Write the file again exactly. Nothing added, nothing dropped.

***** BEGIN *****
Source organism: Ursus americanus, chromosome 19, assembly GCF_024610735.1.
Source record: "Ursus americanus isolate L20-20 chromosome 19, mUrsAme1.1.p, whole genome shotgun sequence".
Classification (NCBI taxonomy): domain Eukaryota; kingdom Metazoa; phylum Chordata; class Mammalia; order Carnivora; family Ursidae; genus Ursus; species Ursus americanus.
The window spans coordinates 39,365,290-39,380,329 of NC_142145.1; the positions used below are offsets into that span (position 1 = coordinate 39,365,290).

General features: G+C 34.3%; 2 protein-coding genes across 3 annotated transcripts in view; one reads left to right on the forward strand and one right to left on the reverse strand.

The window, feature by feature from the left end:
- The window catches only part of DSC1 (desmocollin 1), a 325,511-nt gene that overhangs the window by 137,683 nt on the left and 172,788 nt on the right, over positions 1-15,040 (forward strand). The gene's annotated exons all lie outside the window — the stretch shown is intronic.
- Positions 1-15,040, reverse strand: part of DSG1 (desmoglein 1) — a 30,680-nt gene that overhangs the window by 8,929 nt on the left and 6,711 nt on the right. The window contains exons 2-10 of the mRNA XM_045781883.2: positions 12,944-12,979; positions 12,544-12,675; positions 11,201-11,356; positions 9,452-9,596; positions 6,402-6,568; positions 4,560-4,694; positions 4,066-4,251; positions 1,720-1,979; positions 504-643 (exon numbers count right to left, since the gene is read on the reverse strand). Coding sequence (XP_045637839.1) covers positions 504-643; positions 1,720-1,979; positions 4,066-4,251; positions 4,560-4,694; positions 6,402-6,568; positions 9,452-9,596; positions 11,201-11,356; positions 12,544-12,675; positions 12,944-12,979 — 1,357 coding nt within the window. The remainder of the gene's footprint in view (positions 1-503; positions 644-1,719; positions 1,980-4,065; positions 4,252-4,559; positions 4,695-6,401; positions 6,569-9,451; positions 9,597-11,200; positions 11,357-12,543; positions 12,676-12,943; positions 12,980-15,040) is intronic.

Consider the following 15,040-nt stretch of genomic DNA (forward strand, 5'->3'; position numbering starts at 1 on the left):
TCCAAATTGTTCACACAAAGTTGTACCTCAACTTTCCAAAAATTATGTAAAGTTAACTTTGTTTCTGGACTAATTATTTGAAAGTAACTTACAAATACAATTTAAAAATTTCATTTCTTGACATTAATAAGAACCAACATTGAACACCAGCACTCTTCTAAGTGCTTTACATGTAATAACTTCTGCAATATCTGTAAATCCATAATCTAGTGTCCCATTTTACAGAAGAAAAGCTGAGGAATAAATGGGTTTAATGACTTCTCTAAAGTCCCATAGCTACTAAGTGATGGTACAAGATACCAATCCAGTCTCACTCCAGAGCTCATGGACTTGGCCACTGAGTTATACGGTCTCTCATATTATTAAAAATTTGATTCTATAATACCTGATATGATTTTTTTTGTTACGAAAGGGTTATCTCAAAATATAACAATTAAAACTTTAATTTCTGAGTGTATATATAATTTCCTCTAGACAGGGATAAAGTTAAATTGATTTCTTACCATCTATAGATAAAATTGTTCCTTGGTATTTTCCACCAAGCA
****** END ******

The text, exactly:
Source organism: Ursus americanus, chromosome 19, assembly GCF_024610735.1.
Source record: "Ursus americanus isolate L20-20 chromosome 19, mUrsAme1.1.p, whole genome shotgun sequence".
Classification (NCBI taxonomy): domain Eukaryota; kingdom Metazoa; phylum Chordata; class Mammalia; order Carnivora; family Ursidae; genus Ursus; species Ursus americanus.
The window spans coordinates 39,365,290-39,380,329 of NC_142145.1; the positions used below are offsets into that span (position 1 = coordinate 39,365,290).

General features: G+C 34.3%; 2 protein-coding genes across 3 annotated transcripts in view; one reads left to right on the forward strand and one right to left on the reverse strand.

The window, feature by feature from the left end:
- The window catches only part of DSC1 (desmocollin 1), a 325,511-nt gene that overhangs the window by 137,683 nt on the left and 172,788 nt on the right, over positions 1-15,040 (forward strand). The gene's annotated exons all lie outside the window — the stretch shown is intronic.
- Positions 1-15,040, reverse strand: part of DSG1 (desmoglein 1) — a 30,680-nt gene that overhangs the window by 8,929 nt on the left and 6,711 nt on the right. The window contains exons 2-10 of the mRNA XM_045781883.2: positions 12,944-12,979; positions 12,544-12,675; positions 11,201-11,356; positions 9,452-9,596; positions 6,402-6,568; positions 4,560-4,694; positions 4,066-4,251; positions 1,720-1,979; positions 504-643 (exon numbers count right to left, since the gene is read on the reverse strand). Coding sequence (XP_045637839.1) covers positions 504-643; positions 1,720-1,979; positions 4,066-4,251; positions 4,560-4,694; positions 6,402-6,568; positions 9,452-9,596; positions 11,201-11,356; positions 12,544-12,675; positions 12,944-12,979 — 1,357 coding nt within the window. The remainder of the gene's footprint in view (positions 1-503; positions 644-1,719; positions 1,980-4,065; positions 4,252-4,559; positions 4,695-6,401; positions 6,569-9,451; positions 9,597-11,200; positions 11,357-12,543; positions 12,676-12,943; positions 12,980-15,040) is intronic.

Consider the following 15,040-nt stretch of genomic DNA (forward strand, 5'->3'; position numbering starts at 1 on the left):
TCCAAATTGTTCACACAAAGTTGTACCTCAACTTTCCAAAAATTATGTAAAGTTAACTTTGTTTCTGGACTAATTATTTGAAAGTAACTTACAAATACAATTTAAAAATTTCATTTCTTGACATTAATAAGAACCAACATTGAACACCAGCACTCTTCTAAGTGCTTTACATGTAATAACTTCTGCAATATCTGTAAATCCATAATCTAGTGTCCCATTTTACAGAAGAAAAGCTGAGGAATAAATGGGTTTAATGACTTCTCTAAAGTCCCATAGCTACTAAGTGATGGTACAAGATACCAATCCAGTCTCACTCCAGAGCTCATGGACTTGGCCACTGAGTTATACGGTCTCTCATATTATTAAAAATTTGATTCTATAATACCTGATATGATTTTTTTTGTTACGAAAGGGTTATCTCAAAATATAACAATTAAAACTTTAATTTCTGAGTGTATATATAATTTCCTCTAGACAGGGATAAAGTTAAATTGATTTCTTACCATCTATAGATAAAATTGTTCCTTGGTATTTTCCACCAAGCA